Given organizations’ growing adoption of a data-driven approach to work, the ability for individuals to influence in an environment where decisions are based on big data and technology is becoming increasingly important. Due to the vast amount of information available, the skill to leverage this data for collective decision-making to achieve goals is a key driver of successful individuals and organizations. Taken together, this ability to effectively influence within the context of this data-rich environment is the hallmark of an analytical leader.
At the core, an effective analytical leader embodies three fundamental qualities:
Given the ever-increasing amount of data and information, analytical leaders need to be aware of their environment and recognize potential myopic assumptions they hold. In this regard, analytical leaders are cognizant of potential inattentional blindness that occurs when one does not see or perceive an unexpected stimulus that is otherwise readily apparent. Inattentional blindness occurs when one is under cognitive load, as is often the case with large amounts of data and information, or when one expects a certain outcome based on past events, thereby discounting this data. Therefore, by cognizantly recognizing this possibility through awareness, analytical leaders can remain open to important information in the data that may otherwise be unseen.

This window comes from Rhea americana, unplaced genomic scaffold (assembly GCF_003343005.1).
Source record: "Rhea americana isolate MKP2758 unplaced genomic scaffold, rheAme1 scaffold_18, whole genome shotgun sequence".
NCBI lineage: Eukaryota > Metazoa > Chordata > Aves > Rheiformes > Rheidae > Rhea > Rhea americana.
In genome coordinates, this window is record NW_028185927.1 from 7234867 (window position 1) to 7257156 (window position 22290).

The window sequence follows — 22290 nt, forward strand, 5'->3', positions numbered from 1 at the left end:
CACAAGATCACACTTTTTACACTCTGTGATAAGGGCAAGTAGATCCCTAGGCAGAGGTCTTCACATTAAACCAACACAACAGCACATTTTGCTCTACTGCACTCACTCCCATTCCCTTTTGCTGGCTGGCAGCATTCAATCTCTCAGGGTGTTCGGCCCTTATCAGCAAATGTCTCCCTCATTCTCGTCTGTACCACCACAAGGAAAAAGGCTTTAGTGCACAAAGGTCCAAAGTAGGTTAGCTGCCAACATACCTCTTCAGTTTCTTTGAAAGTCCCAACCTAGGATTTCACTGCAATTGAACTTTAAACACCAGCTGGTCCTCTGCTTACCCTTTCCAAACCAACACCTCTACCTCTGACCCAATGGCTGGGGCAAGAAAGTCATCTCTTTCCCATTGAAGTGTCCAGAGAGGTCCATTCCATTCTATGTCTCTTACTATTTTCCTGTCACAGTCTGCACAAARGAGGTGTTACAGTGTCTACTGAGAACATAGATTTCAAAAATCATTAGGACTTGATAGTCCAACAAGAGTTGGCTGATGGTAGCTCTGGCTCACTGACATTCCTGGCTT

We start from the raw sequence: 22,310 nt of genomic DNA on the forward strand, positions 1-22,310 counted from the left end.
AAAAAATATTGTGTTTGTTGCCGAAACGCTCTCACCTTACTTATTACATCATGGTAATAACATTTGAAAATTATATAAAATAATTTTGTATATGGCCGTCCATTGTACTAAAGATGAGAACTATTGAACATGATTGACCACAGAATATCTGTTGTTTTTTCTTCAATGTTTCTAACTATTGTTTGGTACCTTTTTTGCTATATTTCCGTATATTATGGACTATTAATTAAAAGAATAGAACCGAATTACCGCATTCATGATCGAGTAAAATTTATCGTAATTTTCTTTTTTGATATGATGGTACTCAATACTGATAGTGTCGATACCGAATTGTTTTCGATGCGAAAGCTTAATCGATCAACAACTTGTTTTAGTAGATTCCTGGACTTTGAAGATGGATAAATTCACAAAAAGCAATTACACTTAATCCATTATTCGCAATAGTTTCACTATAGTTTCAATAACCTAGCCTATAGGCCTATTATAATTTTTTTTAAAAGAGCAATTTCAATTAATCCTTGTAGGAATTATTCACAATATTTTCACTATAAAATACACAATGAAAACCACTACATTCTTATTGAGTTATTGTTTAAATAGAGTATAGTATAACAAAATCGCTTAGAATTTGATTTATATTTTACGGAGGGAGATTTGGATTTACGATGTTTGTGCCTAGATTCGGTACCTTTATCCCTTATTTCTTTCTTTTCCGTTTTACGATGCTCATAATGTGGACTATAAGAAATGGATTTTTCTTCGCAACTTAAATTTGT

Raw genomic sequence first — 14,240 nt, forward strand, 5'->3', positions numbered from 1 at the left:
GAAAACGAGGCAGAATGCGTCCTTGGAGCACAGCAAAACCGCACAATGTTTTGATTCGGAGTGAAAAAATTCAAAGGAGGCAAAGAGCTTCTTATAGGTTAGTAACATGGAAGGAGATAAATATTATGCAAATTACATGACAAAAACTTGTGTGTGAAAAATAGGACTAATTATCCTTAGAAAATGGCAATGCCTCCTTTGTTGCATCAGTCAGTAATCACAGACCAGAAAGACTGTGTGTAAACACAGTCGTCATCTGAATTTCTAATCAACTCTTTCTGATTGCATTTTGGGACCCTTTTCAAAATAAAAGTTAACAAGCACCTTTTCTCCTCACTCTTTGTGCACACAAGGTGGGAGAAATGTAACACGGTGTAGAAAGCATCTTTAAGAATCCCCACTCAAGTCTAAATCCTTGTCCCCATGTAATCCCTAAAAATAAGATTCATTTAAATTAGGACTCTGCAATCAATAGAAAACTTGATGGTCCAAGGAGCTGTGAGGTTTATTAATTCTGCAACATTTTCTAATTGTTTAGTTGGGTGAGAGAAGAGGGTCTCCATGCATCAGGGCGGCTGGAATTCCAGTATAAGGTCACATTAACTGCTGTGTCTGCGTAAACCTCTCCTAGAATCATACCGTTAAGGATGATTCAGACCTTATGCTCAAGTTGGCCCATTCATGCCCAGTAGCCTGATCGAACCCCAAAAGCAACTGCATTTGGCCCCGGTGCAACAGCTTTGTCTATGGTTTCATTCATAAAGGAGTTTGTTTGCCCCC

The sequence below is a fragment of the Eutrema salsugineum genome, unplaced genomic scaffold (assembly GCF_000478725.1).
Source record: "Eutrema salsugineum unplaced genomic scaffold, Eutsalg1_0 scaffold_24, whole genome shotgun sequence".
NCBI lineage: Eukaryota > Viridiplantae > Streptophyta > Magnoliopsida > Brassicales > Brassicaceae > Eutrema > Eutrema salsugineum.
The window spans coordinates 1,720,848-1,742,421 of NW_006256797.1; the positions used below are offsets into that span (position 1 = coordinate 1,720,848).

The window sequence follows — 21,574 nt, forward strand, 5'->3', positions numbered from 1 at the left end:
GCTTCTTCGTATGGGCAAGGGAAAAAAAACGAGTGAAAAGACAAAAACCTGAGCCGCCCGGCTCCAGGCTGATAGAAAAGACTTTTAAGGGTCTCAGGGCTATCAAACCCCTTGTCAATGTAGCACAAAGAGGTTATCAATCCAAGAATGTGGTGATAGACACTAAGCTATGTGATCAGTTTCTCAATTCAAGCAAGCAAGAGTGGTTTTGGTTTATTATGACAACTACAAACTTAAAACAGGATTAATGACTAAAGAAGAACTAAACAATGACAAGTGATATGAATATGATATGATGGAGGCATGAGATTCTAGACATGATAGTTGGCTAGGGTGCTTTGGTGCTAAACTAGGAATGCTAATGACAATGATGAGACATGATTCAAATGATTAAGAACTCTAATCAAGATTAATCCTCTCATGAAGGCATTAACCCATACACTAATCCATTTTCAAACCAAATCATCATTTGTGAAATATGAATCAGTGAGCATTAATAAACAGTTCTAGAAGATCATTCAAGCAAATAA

Influence is at the core of leadership, and is especially needed for an analytical leader. Given the number of options available due to the increased variety of information, leaders must be able to effectively guide others to achieve desired goals and outcomes. To do so, analytical leaders leverage fundamental influence principles such as consistency through having others make clear commitments with regard to approaches to data and information. Further, analytical leaders utilize social proof to support decisions by highlighting and leveraging peers’ use of information.
Information sharing and collaboration
Building on these perspectives of others, analytical leaders foster information sharing and collaboration among team members. To do so, they rely on effective information elaboration whereby they leverage a variety of individuals’ and team members’ access to different sources of information in order to generate appropriate knowledge for decision-making. Further, analytical leaders do this in a way that cultivates psychological safety such that individuals feel free to speak up and share unique information that they may otherwise not feel is relevant.
Taken together, analytical leaders strategically combine awareness, influence, and collaboration in order to effectively leverage the available data and information for achieving organizational goals.
Jonathan Ziegert serves as an executive faculty member for LeBow Corporate and Executive Education. His research examines how leadership is structured and carried out in organizations and team-based contexts. He led a pre-conference session at the 2017 HBA Annual Conference.